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The postfactual world in which we now live presents particular challenges to the theologian, writes James Harding.
In the world we currently live in, truth, and the patient search for it, don’t seem to matter very much.
Political events in the United States and the United Kingdom in the past few months starkly bear this out. There are important differences between the referendum on Britain’s membership of the European Union and the recent presidential election, but they have one important thing in common. The campaigns for Brexit and Donald Trump were marked by nothing so much as a decidedly cavalier attitude to truth. In both cases, truth gave way to populism, which in a democracy is never more dangerous than when it feeds off the sordid prejudices of racism and misogyny.
Troubling though this is, it is hardly surprising. In the recent words of Adrian Daub in Die Welt, ours is a "postfactual world, in which only feeling still counts: anger, belonging, hostility".
But this fact about the world does not belong only to the exalted sphere of world politics. It has seeped into the cracks of all of our everyday lives, controlled as they are by feeling and instinct. So much of ourselves is reduced to the facade of Facebook updates, our attention limited to the length of tweets, our curiosity piqued and perverted by clickbait, our focus distracted by facile videos uploaded to YouTube.
The dark side of these modern media has rarely been revealed with such insight as in the television series Black Mirror, where in one episode a young woman’s life is wholly dictated, and eventually destroyed, by her status on social media, which has entirely crushed her personhood. This postfactual world presents particular challenges to the theologian, who has the solemn task of discerning how the riches of the Christian scriptures and tradition might give us the wisdom to live in such a world with faith and integrity. Few things about the presidential election were so disheartening for me as a Christian than to see the very public endorsement of Donald Trump by Christian leaders, my own brothers and sisters, such was their desperation to avoid a Clinton White House. Yet the Christian message is about nothing if it is not about truth, and this alone is what must determine how far it is morally permissible to compromise.
This is, of course, because the fount of the Christian faith is Jesus Christ, who is revealed to us as "the way, the truth, and the life" (John 14:6). I am, though, thinking more of the book of Job, the richest and most difficult book in the Old Testament, which is too rarely read even by the faithful, and understood by very few. On the surface, the book of Job is about a rich and pious man who suffers at the hands of God, and after enduring great suffering is restored to prosperity and wellbeing. But the book is not really about suffering as such. It is about what it means to speak truthfully before God.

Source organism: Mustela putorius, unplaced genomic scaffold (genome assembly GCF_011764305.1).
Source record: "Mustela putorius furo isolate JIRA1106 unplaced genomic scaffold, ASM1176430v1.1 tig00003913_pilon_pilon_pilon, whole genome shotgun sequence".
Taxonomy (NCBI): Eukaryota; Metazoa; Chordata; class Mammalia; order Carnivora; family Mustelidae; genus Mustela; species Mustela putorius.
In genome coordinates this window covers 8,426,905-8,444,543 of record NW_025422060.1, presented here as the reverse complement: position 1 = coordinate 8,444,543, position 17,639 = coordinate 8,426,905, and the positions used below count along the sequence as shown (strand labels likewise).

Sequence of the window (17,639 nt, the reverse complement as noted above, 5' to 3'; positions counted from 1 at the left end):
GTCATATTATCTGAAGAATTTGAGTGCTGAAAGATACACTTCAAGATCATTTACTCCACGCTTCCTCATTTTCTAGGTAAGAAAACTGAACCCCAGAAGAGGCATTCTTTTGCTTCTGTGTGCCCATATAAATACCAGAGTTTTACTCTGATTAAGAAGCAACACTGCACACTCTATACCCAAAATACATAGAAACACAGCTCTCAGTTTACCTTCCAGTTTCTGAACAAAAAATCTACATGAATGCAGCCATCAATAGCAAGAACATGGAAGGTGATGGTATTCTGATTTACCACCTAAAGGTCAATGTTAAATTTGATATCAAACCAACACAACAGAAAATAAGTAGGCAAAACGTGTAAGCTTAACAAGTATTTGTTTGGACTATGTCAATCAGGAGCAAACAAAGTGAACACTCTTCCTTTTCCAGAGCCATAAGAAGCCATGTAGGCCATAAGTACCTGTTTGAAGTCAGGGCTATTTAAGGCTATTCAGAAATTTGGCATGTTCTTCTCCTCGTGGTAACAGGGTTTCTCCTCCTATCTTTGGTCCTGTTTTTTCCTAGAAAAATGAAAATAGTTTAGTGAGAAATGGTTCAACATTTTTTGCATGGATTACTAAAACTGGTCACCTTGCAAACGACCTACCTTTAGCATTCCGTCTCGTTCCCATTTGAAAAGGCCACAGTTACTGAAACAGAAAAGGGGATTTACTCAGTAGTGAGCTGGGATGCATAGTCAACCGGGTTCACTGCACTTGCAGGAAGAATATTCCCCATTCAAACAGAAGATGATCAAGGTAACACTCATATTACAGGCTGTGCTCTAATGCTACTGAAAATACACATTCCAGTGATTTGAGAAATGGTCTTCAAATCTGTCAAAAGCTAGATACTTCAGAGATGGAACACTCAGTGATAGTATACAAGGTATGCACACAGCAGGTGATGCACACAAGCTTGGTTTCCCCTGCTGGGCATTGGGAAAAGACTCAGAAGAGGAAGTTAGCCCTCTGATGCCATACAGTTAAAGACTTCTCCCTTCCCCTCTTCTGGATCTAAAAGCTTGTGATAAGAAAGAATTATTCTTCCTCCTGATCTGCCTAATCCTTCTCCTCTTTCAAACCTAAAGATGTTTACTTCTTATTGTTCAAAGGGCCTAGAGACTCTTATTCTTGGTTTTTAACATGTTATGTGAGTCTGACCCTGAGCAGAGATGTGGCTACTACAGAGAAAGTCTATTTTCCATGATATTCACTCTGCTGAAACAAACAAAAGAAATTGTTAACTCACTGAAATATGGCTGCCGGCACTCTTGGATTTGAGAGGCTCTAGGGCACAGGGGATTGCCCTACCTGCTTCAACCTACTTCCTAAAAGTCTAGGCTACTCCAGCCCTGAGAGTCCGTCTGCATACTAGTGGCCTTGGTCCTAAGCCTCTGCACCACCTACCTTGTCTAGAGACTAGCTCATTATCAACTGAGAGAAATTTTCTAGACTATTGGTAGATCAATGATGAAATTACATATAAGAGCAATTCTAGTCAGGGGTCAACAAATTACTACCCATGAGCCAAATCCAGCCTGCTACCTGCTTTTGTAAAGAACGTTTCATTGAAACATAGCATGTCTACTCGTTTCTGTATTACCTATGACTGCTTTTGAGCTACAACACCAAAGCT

In the book, Job takes the astonishing step of calling God to account for the way He has treated him. Job is not the only person in the scriptures to confront God like this, Abraham, Moses, and Jeremiah being three others. Yet this is too much for his friends, who accuse him of being impious. He is suffering, therefore he must have sinned, and should turn to God in humility and penitence. Yet for Job, to do so would have been false. He knows that this would not be true to who he knows himself to be before God, and would be a severe affront both to his own integrity, and to God Himself. This leads to the irony of Job accusing his friends of speaking wickedly precisely by speaking in God’s defence (Job 13:7-9).
Why is this relevant to our situation? It is relevant because the meaning of the book of Job depends on the patient and passionate search for the real truth of things. It is morally impermissible to be content with simple or popular claims that, when examined, turn out not to be true. What is necessary is to see falsehood for what it is and to resist it. But this requires a degree of patience and honesty that we are in grave danger of losing in a world of tweets and clickbait.
Also at stake is our very personhood, which is at risk of vanishing behind the carefully constructed facade of our Facebook profiles. When Job’s friends look at him, they do not see the real Job, but a facade constructed out of the broken shards of their tradition. Twice in the book, Job demands that they "face" him (Job 6:28; 21:5). They need both the patience and the empathy to look beneath the surface of things and see their friend for who he really is, instead of being content with their prejudice.
I can think of no message more urgently needed in a world increasingly marked by superficial divisions and hatreds that many of us are only too willing to accept.
- The Rev Dr James Harding is a senior lecturer in the department of theology and religion at the University of Otago.